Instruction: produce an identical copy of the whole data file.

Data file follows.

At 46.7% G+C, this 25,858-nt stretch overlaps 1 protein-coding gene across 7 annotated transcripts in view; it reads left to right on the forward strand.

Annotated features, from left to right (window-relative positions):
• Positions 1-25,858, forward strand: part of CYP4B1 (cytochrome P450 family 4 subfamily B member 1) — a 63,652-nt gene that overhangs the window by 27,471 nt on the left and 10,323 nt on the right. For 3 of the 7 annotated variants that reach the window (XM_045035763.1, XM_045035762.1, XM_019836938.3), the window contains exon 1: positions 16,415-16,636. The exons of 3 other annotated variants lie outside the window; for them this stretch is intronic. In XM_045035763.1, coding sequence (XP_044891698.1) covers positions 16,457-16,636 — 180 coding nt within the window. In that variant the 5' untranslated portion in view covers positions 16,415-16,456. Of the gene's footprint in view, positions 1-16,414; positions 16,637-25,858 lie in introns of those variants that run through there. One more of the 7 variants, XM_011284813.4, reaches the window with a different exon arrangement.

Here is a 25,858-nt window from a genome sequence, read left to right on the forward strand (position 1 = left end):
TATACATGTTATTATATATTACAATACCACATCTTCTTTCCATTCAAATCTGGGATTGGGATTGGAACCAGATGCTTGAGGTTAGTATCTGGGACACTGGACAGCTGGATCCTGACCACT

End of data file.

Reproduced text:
At 46.7% G+C, this 25,858-nt stretch overlaps 1 protein-coding gene across 7 annotated transcripts in view; it reads left to right on the forward strand.

Annotated features, from left to right (window-relative positions):
• Positions 1-25,858, forward strand: part of CYP4B1 (cytochrome P450 family 4 subfamily B member 1) — a 63,652-nt gene that overhangs the window by 27,471 nt on the left and 10,323 nt on the right. For 3 of the 7 annotated variants that reach the window (XM_045035763.1, XM_045035762.1, XM_019836938.3), the window contains exon 1: positions 16,415-16,636. The exons of 3 other annotated variants lie outside the window; for them this stretch is intronic. In XM_045035763.1, coding sequence (XP_044891698.1) covers positions 16,457-16,636 — 180 coding nt within the window. In that variant the 5' untranslated portion in view covers positions 16,415-16,456. Of the gene's footprint in view, positions 1-16,414; positions 16,637-25,858 lie in introns of those variants that run through there. One more of the 7 variants, XM_011284813.4, reaches the window with a different exon arrangement.

Here is a 25,858-nt window from a genome sequence, read left to right on the forward strand (position 1 = left end):
TATACATGTTATTATATATTACAATACCACATCTTCTTTCCATTCAAATCTGGGATTGGGATTGGAACCAGATGCTTGAGGTTAGTATCTGGGACACTGGACAGCTGGATCCTGACCACT